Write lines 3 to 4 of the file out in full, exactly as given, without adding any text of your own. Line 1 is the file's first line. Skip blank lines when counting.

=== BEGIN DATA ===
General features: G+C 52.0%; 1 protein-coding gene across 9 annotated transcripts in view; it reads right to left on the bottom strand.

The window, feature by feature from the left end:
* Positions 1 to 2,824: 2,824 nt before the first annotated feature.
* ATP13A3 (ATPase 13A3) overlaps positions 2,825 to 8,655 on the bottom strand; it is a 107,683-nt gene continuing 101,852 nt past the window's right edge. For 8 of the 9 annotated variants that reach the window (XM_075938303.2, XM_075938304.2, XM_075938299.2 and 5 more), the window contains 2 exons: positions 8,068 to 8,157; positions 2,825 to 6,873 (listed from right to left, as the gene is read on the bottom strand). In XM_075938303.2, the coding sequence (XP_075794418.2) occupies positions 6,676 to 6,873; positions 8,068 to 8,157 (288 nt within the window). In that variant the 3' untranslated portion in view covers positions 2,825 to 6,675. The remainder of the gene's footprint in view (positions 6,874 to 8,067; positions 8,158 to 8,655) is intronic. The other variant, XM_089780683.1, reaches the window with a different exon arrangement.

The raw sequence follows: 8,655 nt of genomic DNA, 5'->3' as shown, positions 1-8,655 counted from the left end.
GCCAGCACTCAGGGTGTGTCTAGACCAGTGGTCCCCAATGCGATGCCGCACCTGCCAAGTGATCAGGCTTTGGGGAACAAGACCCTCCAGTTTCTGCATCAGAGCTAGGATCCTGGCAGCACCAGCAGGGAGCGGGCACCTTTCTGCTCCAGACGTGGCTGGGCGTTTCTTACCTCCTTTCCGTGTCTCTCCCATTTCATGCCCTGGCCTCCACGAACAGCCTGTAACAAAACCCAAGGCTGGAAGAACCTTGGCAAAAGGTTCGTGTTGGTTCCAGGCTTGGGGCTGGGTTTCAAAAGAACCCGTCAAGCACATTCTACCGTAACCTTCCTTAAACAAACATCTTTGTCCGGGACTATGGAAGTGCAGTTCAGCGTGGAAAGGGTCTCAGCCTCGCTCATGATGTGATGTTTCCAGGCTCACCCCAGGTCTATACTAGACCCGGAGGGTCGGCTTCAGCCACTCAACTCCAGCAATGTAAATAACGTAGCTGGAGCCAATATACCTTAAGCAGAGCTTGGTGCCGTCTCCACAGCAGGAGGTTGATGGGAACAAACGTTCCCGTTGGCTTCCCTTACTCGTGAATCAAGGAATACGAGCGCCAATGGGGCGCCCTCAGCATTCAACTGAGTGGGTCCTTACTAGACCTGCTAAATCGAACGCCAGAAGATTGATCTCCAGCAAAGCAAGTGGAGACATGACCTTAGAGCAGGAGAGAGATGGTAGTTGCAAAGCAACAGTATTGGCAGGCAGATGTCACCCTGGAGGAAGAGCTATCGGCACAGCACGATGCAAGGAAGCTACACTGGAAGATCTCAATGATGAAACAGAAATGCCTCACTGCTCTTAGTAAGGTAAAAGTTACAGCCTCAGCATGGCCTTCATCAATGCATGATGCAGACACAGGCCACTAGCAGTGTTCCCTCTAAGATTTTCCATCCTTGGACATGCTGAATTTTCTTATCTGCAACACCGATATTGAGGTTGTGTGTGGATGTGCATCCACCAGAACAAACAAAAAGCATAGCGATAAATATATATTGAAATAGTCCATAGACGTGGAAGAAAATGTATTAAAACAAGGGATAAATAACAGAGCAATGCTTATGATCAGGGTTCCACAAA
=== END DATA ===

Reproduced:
* Positions 1 to 2,824: 2,824 nt before the first annotated feature.
* ATP13A3 (ATPase 13A3) overlaps positions 2,825 to 8,655 on the bottom strand; it is a 107,683-nt gene continuing 101,852 nt past the window's right edge. For 8 of the 9 annotated variants that reach the window (XM_075938303.2, XM_075938304.2, XM_075938299.2 and 5 more), the window contains 2 exons: positions 8,068 to 8,157; positions 2,825 to 6,873 (listed from right to left, as the gene is read on the bottom strand). In XM_075938303.2, the coding sequence (XP_075794418.2) occupies positions 6,676 to 6,873; positions 8,068 to 8,157 (288 nt within the window). In that variant the 3' untranslated portion in view covers positions 2,825 to 6,675. The remainder of the gene's footprint in view (positions 6,874 to 8,067; positions 8,158 to 8,655) is intronic. The other variant, XM_089780683.1, reaches the window with a different exon arrangement.